The British government’s financial watchdog has been accused of blocking new community projects aimed at challenging the dominance of big energy corporations.
In the past six weeks, the Financial Conduct Authority (FCA) has prevented a number of new applications for energy co-ops on the grounds that they did not have enough members to participate.
However, campaigners argue this has not been an issue for green energy co-ops in the past.
Mike Smyth, chairman of the Energy4all group told The Guardian that the decisions to block new co-ops came “out of the blue”.
“The government’s policy is that all new renewable energy generation from next year should be partially or more owned by a community energy organization,” he said. “And the FCA is actively undermining this policy by removing the most appropriate business for that. It makes things more difficult, stifles innovation, and precludes participation by people in the energy sector.”
Further criticizing the decision was shadow energy minister Tom Geatrix, who sent a letter to FCA chief executive Martin Wheatley, warning that it could put the future of alternative energy supplies at risk.
“This sudden change threatens a model that combines the twin goods of de-carbonisation and community involvement in energy,” he said, adding “The FCA must urgently reconsider their approach — and [Secretary of State for Energy and Climate Change ] Ed Davey needs to wake up and get a grip to prevent lasting damage to the prospects of more community energy projects in the UK.”
However, a spokesperson from the Department of Energy and Climate Change said the root of the problem was whether the co-operative proposals were within the FCA guidelines, which state that members have to produce and sell services to its members. Because energy co-ops tend to be too small to deliver power to their members, they would have to sell it directly via the National Grid.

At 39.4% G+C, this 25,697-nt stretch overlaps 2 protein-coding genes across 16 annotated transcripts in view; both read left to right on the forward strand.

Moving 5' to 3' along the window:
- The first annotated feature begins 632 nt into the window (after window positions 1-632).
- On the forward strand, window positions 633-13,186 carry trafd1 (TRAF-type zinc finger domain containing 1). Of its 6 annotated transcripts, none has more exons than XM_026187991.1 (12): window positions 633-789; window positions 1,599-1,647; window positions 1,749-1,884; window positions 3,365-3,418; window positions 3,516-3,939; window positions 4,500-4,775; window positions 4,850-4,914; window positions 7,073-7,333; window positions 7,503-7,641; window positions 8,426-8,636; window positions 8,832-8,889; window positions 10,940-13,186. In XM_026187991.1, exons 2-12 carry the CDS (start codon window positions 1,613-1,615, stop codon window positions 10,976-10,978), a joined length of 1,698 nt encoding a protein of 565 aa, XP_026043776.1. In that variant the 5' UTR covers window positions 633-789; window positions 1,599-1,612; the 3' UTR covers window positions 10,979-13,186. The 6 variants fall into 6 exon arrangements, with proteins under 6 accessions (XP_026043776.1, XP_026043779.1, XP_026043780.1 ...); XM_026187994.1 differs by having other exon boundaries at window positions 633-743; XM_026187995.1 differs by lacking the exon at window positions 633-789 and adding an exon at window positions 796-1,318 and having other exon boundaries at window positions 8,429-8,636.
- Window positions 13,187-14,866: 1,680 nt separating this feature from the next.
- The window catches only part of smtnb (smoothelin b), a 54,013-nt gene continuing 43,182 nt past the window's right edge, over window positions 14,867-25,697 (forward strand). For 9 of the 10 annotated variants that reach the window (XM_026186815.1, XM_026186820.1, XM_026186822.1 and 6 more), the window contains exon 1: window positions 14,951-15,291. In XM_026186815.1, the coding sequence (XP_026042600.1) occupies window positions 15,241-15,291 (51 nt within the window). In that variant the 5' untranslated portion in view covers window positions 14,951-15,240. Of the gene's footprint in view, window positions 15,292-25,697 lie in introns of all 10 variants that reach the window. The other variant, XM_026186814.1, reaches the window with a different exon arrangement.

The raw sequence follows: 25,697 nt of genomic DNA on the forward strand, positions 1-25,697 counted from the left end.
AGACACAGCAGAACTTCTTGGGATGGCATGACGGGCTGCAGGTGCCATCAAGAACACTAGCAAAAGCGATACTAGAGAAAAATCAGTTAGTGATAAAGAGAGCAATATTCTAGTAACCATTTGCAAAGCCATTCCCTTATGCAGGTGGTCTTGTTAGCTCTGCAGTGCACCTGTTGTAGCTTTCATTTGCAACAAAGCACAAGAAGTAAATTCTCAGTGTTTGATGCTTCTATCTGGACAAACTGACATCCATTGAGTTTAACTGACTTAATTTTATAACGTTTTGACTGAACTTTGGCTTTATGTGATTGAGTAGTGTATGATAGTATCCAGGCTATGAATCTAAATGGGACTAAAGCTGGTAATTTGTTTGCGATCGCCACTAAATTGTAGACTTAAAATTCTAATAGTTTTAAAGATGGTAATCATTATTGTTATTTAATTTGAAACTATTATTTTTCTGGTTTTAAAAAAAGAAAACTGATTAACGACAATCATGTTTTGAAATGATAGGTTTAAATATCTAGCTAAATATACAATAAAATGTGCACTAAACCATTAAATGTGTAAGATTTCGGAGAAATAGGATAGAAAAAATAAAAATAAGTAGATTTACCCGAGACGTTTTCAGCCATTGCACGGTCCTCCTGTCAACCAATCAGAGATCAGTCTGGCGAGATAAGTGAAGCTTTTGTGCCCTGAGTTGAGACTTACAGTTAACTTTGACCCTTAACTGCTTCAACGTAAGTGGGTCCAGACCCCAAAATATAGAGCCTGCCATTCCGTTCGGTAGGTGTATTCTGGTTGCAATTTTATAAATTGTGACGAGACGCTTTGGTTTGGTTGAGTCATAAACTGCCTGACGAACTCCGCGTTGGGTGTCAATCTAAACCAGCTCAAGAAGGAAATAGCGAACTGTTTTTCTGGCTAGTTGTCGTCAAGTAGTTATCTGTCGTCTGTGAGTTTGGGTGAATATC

“We are now working with the FCA to ensure the right balance is struck between member protection and realizing the enormous potential of community energy,” the spokesperson added.
Thousands of towns and villages in the UK have set up green energy co-ops in recent years, generating clean electricity using solar panels, wind turbines and other environmentally friendly technology.
Davey said he wanted to see “nothing short of an energy revolution” following a visit to Repowering London, a community solar scheme at a tower block in Brixton, South London.
Other politicians, including the former climate change minister Greg Barker, said such projects were necessary if Britain was to “break the grip of the dominant big energy companies.”
The UK’s energy market is currently dominated by six major suppliers: SSE, British Gas, E.ON, Scottish Power, npower, and EDF Energy, all of which have announced major price increases since 2010. As a result, thousands of Britons are struggling to keep up with their energy bills, despite government attempts to regulate the market.
The structure of the UK’s energy sector has led many analysts to suggest the companies are taking advantage of their dominance to keep prices high as a way to reap larger profits.
Earlier this year, the UK’s energy regulator Ofgem called for an investigation into the Big Six, following accusations of collusion and price fixing in the energy market, artificially increasing the price of energy to consumers.
According to the report produced by Ofgem, increased profits recorded by the UK’s major energy suppliers have “intensified public distrust of suppliers” and “highlighted the need for a market investigation”.
More recently, Davey set out proposals to make energy price-fixing a criminal offence, in which company directors could face jail time if they are caught rigging the market.
“The government is doing everything it can to help consumers by increasing market competition to drive prices down,” Davey said.
The proposals, which may become law by 2015, would mean UK energy providers would be treated in the same way as large banks.